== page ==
[29]...Part IIID creates no assignable rights. Under Div.3 of Pt IIID, broadcasters are statutorily bound to provide free broadcasting time to the political parties and other groups and persons to whom free time units are allocated. It is immaterial to the validity of Pt IIID that broadcasters are denied the right to broadcast what they wish during free time, for neither of these effects creates, extinguishes or transfers property. It is immaterial that Pt IIID reduces the value of a broadcaster’s license for the beneficiaries of the free time provisions acquire none of the rights or privileges conferred by a broadcaster’s license. The beneficiaries acquire a statutory right to have their election broadcasts transmitted free of charge. That is a right to the services of the broadcaster; it is not a proprietary right.

Despite the discriminatory impact of the free time provisions, Brennan considered this aspect of the law to be valid, stating that it was a matter for Parliamentary wisdom as to how the time was allocated.

Dawson J also concluded that the impact of the law on the implied right to political communication was justified. One particularly interesting aspect of this judgement is the observations made contrasting the Constitutional position between Australia and the United States:

[16]...Thus the Australian Constitution, unlike the Constitution of the United States, does little to confer upon individuals by way of positive rights those basic freedoms which exist in a free and democratic society. They exist, not because they are provided for, but in the absence of any curtailment of them. Freedom of speech, for example, which is guaranteed in the United States by the First Amendment to the Constitution, is a concept which finds no expression in our Constitution, not withstanding that it is as much the foundation of a free society here as it is there. The right of freedom of speech exists here because there is nothing to prevent its exercise and because governments recognize that if they attempt to limit it, save in accepted areas such as defamation or sedition, they must do so at their peril. Not only that, but courts recognize the importance of the basic immunities and require the clearest expression of intention before construing legislation in such a way as to interfere with them... The fact, however, remains that in this country the guarantee of fundamental freedoms does not lie in any constitutional mandate but in the capacity of a democratic society to preserve for itself its own shared values.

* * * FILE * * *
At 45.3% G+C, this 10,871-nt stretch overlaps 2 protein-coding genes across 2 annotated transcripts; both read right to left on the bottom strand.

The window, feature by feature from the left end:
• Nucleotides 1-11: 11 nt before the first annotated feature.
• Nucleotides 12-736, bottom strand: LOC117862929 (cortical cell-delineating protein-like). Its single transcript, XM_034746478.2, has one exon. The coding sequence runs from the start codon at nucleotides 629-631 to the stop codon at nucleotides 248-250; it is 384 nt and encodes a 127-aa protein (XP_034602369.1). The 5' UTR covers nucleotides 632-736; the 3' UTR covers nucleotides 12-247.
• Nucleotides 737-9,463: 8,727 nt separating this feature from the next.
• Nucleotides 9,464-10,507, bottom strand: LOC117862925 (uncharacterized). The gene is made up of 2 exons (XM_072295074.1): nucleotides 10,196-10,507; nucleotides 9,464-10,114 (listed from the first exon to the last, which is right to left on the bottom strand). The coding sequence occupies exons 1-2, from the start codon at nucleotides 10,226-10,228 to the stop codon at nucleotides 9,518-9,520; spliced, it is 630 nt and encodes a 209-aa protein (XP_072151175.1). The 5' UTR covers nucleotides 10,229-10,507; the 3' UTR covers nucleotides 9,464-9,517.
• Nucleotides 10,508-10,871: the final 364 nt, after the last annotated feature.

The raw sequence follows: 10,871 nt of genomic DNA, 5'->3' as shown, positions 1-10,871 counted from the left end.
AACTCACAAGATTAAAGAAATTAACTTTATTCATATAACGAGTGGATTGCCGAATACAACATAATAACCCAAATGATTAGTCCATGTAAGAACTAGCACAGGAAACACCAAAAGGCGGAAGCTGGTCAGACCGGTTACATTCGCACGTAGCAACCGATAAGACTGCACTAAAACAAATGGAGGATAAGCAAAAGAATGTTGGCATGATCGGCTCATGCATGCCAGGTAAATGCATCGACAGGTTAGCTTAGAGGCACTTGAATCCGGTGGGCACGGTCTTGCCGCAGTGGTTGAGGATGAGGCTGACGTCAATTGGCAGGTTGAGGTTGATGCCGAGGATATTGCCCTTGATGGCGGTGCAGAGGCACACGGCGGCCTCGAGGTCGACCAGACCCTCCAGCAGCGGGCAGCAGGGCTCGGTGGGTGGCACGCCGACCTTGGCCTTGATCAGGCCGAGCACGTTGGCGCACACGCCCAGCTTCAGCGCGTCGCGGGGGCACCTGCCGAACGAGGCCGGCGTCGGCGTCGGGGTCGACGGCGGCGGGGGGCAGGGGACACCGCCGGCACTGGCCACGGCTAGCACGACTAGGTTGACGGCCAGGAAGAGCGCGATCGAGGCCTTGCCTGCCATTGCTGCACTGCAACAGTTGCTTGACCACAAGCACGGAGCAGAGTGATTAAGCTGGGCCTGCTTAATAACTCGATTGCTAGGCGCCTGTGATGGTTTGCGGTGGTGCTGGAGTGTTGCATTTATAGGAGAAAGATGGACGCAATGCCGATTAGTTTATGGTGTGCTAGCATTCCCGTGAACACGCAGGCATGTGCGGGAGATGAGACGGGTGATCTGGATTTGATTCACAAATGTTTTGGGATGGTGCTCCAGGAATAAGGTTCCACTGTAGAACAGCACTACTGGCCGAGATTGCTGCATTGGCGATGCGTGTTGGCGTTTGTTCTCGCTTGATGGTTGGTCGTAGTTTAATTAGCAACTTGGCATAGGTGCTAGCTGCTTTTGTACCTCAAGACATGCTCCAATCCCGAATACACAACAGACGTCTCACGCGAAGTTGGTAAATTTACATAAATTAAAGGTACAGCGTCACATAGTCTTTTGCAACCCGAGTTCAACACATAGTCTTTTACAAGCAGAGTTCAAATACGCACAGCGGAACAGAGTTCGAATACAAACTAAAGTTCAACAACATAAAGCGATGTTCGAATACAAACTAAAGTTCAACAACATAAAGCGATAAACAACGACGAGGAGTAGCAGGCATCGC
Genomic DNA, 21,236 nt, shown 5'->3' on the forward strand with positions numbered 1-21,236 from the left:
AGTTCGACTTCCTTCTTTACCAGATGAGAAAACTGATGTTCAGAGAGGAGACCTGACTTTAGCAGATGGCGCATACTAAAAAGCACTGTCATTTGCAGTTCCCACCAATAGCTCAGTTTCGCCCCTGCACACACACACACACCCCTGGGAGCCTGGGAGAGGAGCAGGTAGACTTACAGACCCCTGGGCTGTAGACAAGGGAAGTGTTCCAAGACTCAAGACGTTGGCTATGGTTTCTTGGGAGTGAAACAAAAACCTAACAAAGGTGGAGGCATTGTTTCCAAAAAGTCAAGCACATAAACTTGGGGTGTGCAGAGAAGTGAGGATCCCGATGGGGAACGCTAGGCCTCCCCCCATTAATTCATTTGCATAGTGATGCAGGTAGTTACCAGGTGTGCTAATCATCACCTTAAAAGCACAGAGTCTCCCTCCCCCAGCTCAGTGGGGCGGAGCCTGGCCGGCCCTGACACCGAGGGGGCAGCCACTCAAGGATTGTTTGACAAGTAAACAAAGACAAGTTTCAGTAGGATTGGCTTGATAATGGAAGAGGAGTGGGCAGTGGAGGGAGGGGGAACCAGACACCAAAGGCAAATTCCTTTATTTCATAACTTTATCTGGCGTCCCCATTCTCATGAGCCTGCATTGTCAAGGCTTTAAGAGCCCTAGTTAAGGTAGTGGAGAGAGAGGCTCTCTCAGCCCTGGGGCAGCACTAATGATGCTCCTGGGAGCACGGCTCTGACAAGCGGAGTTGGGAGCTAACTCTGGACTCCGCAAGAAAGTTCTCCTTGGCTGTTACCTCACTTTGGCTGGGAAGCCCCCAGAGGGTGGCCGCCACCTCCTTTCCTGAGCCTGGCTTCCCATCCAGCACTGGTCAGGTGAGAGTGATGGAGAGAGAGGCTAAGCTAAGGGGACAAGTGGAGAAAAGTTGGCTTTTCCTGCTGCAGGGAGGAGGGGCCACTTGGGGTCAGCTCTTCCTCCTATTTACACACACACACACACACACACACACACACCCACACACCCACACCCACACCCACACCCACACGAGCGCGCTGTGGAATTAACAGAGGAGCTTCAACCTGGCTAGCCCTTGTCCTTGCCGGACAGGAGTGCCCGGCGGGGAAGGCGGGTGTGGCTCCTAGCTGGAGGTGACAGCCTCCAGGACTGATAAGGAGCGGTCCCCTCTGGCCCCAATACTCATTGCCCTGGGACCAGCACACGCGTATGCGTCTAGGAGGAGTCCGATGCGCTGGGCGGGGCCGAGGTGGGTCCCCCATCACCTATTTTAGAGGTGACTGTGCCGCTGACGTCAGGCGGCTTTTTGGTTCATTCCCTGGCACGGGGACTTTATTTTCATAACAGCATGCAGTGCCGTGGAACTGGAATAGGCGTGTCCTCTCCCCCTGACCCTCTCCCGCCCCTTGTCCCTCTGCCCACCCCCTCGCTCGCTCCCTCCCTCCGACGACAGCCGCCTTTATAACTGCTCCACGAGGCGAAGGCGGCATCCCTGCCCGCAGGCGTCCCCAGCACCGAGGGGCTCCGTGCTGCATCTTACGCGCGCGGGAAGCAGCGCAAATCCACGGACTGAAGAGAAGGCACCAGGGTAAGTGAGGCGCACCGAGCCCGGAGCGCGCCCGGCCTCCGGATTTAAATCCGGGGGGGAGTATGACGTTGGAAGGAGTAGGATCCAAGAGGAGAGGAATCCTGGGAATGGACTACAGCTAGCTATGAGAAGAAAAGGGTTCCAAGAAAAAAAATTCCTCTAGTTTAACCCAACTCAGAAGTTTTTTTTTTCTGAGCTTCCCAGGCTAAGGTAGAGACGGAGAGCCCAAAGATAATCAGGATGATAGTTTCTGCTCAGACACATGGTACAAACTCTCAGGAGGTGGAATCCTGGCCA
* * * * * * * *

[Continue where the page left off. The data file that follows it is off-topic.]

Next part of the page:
Dawson also noted that whilst in this case the court was only interested it the operation of the implied freedom within the electoral period, that there may well be scope to suggest that it continues between election periods. He concluded by holding that the prohibition against political advertising in an election period was justified with the availability of alternative means of political communication remaining a viable option.

Likewise, Dawson held the manner by which free broadcasting time was allocated, was valid, noting that other countries also have laws more favourable to existing parties and candidates and that the limitations placed on interest groups were necessary to prevent the redirection of campaign funds from political parties to these organisations who, if permitted, would simply be used as a vehicle to advertise in the place of candidates or political parties, undermining the effectiveness of the legislation.

Dawson did not find favour either in arguments based on s92 of the Constitution, holding that there was nothing in the legislation that used State boundaries as a barrier to political communication. Dawson also considered that there was no discriminatory effect of the law on the States as the law was formulated to have a general application and did not single out a State or the States as an entity specifically prevented from political communication.

Similarly Dawson did not support arguments based on the allocation of free air time or restriction of political advertising as an acquisition of property on other than just terms. In this regard, he considered that there was no proprietary right transferred to the political parties or candidates nor a legal entitlement to revenue from broadcasting.

Dawson therefore held the legislation to be valid in its entirety.

1 comment:

Ada said...

Great article! I stumbled across this as I was trying to get my head around the case for a 1st year law assignment.